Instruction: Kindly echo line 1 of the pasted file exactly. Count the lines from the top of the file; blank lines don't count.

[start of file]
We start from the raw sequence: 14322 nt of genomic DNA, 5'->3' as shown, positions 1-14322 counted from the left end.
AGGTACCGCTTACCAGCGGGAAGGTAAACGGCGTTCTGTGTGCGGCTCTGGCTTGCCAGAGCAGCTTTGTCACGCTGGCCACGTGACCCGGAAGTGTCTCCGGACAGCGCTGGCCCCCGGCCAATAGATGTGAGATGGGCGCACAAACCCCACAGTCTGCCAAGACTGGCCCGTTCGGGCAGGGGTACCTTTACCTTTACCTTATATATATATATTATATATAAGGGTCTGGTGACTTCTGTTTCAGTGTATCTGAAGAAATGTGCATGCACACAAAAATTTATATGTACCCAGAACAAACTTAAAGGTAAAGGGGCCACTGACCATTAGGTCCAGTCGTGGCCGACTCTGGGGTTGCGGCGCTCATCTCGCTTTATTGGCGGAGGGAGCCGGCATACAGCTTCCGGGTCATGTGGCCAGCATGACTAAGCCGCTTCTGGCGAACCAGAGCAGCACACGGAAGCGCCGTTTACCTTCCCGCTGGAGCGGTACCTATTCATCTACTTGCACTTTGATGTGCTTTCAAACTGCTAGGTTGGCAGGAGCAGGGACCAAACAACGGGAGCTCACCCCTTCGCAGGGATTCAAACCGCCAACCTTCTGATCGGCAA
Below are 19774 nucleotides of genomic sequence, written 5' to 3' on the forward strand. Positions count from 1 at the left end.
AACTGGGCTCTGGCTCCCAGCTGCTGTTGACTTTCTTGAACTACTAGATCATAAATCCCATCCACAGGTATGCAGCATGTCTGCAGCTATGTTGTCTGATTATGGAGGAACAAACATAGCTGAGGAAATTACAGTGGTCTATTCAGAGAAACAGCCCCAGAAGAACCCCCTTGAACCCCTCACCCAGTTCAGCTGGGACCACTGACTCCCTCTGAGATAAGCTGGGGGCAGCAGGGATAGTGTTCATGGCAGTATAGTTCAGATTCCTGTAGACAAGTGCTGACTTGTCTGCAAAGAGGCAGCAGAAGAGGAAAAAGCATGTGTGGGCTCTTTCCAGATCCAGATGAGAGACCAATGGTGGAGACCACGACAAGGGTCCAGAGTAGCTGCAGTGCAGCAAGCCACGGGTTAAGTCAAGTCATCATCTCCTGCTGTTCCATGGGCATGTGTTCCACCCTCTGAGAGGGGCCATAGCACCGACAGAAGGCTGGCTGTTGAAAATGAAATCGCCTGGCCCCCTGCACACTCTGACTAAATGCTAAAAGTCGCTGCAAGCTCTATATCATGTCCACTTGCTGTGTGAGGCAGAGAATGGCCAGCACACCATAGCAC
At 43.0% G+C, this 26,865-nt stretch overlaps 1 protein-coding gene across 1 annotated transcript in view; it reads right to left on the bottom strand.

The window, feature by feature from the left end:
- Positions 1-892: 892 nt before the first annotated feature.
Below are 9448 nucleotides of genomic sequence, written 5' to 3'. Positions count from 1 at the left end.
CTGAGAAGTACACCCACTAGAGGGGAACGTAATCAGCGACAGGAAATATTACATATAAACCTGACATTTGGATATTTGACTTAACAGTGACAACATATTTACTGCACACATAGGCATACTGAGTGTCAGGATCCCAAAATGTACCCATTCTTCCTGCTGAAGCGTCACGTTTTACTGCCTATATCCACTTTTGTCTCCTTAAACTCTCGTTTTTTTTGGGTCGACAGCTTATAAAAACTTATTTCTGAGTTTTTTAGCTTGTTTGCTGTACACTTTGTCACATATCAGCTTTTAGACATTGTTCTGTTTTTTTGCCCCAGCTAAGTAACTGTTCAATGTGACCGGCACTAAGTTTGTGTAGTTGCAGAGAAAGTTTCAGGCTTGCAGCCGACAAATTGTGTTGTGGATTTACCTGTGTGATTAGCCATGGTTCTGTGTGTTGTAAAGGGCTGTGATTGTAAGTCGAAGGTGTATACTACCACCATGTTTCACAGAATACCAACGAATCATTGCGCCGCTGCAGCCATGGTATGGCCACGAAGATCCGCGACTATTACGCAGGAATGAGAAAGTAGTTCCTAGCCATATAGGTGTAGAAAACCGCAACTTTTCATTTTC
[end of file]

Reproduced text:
We start from the raw sequence: 14322 nt of genomic DNA, 5'->3' as shown, positions 1-14322 counted from the left end.